All The Way Through Evening

  • Year:2011
  • Rating:M
  • Director:Rohan Spong
  • Cast:Mimi Sterne Wolfe
  • Release Date:November 29, 2012
  • Distributor:Curious
  • Running time:68 minutes
  • Film Worth:$16.50
  • FILMINK rates movies out of $20 - the score indicates the amount we believe a ticket to the movie to be worth

While it feels weighed down by grief in places, this remains a deeply moving, vital and ultimately hopeful piece of cinema.

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Australian documentarian, Rohan Spong, uses the New York arts and music scene as a lens through which to examine the onset of the AIDS epidemic in this deeply moving film. Taking as his focus The Benson AIDS Series charity concert mounted by elderly pianist, Mimi Sterne-Wolfe, each National AIDS Day, Spong expands the scope of the film until it becomes a kind of eyewitness account of a plague that decimated not only the gay community, but the arts scene as well.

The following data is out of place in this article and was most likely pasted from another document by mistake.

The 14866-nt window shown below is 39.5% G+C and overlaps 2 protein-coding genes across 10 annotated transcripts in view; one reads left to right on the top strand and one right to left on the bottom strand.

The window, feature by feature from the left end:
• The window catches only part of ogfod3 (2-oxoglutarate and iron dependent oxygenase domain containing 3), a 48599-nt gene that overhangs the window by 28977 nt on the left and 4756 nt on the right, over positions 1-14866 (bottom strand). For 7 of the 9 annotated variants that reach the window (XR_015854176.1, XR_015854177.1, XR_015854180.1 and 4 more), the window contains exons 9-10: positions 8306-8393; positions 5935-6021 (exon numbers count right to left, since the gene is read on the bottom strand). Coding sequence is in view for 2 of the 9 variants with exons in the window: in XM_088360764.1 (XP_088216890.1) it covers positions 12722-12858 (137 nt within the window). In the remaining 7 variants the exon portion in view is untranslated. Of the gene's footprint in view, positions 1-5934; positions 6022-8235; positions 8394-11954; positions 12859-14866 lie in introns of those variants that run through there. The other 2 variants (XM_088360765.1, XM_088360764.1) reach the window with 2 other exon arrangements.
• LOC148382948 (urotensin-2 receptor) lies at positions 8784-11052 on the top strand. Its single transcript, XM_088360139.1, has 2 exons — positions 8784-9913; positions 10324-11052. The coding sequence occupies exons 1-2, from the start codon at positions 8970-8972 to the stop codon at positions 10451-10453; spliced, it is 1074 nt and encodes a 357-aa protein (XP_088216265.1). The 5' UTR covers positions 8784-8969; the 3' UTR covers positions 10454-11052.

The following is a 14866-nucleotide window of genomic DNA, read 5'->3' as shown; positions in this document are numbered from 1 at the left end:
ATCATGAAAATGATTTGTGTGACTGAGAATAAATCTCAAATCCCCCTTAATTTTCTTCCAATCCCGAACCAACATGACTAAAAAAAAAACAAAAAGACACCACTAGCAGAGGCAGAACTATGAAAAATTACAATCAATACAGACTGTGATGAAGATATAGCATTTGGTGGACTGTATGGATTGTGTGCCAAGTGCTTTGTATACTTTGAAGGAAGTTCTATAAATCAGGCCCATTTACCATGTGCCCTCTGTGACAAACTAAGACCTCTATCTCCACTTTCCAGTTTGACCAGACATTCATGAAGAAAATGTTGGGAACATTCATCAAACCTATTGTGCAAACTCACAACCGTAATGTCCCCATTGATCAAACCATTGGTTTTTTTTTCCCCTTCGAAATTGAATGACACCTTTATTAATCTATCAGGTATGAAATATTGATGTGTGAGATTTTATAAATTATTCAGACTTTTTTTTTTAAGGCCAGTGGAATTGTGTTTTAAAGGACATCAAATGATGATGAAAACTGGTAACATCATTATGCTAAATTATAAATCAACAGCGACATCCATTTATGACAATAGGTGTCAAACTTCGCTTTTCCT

It’s sobering stuff, as Spong conducts a series of talking head interviews wherein the subjects recount a litany of the dead with heartbreaking matter-of-factness. At one point, an interviewee baldy states that WW2 soldiers might know, on average, ten men who were killed in action, while he can list 35 friends who were claimed by AIDS. If that was the sum total of Spong’s film, it would be an unbearably depressing affair, though still a fascinating one. Thankfully, the piece also serves as a celebration of the artists’ lives and work, with friends recounting their genius, and the beauty of their achievements. Particular attention is given to playwright and composer, Robert Chesley, whose confronting work in the eighties, such as the frank and graphic two-hander (no pun intended), Jerker, pushed the envelope in terms of how gays were portrayed in the media.

Ultimately, All The Way Through Evening counts the cost of the AIDS epidemic, and also acts as a beacon of hope. A few flat patches mean that the film falls short of greatness – the endless listing of dead friends becomes, frankly, too much at times – but it remains an incredibly affecting and important piece of cinema, nonetheless.

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